An animated movie about a man struck by a meteorite who subsequently finds himself exactly 91 centimeters removed from himself. Sound strange? It is, but is also one of the few truly inspired pieces of film storytelling realized in many years. Jeremy Clapin weaves a mesmerizing and quietly devastating tale about a man who has lost touch with himself and struggles with his own existence. After the cosmic encounter, Henry painstakingly redraws his daily life to adapt to his condition, literally sketching imaginary windows and doors on walls to satisfy his disorientation. Henry sees a therapist and tries to cope, but his futile attempts to realign his self with his self only cause him further despair. The story sinks its claws deeply into your mind, until you see Henry when you lay awake at night. His plight is horrifying indeed, an existential crisis from which there is no escape. Clapin’s direction is spot on and artfully beautiful, mingling with the Primeresque (the Shane Carruth masterpiece) score to create a short film with feature length atmosphere. Hunt it down, buy it if you have to, fellow fans of animation and short films, and behold a film that should have been at least nominated for an Academy Award last year. Seriously, did you see the crap that had the Academy swooning last year? Except for Pixar’s Presto and British short This Way Up (wittily directed by Smith & Foulkes), the line up was mediocre at best (Oktapodi), and trite at the worst (Le Maison En Petit Cubes-ugh!). Why is it that the truly remarkable gets overlooked by the dear old Academy?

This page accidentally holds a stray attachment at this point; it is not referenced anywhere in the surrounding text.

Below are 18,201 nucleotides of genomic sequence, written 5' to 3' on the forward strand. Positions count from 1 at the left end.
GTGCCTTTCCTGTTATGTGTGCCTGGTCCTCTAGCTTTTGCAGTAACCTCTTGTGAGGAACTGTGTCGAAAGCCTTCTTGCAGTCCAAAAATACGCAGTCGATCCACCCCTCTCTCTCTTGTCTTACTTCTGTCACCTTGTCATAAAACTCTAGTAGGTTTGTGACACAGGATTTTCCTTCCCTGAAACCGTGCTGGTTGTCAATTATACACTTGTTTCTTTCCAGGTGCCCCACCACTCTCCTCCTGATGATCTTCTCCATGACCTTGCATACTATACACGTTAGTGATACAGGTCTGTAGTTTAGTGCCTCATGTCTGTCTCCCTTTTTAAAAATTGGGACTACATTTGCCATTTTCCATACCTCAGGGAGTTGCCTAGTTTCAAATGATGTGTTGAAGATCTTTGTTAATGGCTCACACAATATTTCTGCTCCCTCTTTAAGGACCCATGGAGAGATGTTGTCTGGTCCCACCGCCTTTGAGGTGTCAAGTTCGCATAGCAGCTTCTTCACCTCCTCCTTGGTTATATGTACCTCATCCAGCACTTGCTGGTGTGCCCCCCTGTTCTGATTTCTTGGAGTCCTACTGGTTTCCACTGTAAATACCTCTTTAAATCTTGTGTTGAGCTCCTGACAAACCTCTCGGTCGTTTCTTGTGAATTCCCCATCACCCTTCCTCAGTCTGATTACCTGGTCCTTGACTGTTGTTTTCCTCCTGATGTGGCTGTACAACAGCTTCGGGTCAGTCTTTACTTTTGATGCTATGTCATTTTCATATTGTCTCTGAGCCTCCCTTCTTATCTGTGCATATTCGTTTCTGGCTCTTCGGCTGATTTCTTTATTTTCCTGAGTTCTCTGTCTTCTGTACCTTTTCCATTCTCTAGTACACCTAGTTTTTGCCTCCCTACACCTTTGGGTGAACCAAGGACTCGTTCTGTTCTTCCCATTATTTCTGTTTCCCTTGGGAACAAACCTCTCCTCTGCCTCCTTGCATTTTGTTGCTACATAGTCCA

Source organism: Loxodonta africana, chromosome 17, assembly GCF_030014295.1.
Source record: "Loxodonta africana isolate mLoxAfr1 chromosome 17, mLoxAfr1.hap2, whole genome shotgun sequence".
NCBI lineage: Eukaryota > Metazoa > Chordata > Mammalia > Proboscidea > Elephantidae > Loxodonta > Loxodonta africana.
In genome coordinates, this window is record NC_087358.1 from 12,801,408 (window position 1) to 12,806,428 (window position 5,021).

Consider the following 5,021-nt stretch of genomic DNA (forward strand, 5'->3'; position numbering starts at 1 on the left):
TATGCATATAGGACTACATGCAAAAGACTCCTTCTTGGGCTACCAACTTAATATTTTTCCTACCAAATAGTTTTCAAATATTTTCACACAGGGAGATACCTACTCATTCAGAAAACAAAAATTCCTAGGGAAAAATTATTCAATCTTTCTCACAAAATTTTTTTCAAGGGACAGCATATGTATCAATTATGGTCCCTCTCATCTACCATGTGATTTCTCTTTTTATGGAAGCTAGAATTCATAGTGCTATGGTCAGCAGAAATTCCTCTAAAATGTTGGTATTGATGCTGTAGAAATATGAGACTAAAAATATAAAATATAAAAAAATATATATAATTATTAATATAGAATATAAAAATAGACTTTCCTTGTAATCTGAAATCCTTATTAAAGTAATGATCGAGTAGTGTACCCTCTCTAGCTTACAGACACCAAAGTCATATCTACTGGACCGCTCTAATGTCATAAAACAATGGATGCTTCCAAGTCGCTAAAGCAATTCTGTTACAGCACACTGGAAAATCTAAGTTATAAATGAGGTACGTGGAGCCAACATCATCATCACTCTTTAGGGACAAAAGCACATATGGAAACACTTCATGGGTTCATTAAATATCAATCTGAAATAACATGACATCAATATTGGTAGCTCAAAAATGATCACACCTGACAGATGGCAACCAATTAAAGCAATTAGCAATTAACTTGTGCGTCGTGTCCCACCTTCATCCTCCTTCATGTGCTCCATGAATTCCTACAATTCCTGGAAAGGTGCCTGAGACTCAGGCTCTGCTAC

Thanks to Shane Acker (director of another inspired animated short titled 9), here it is.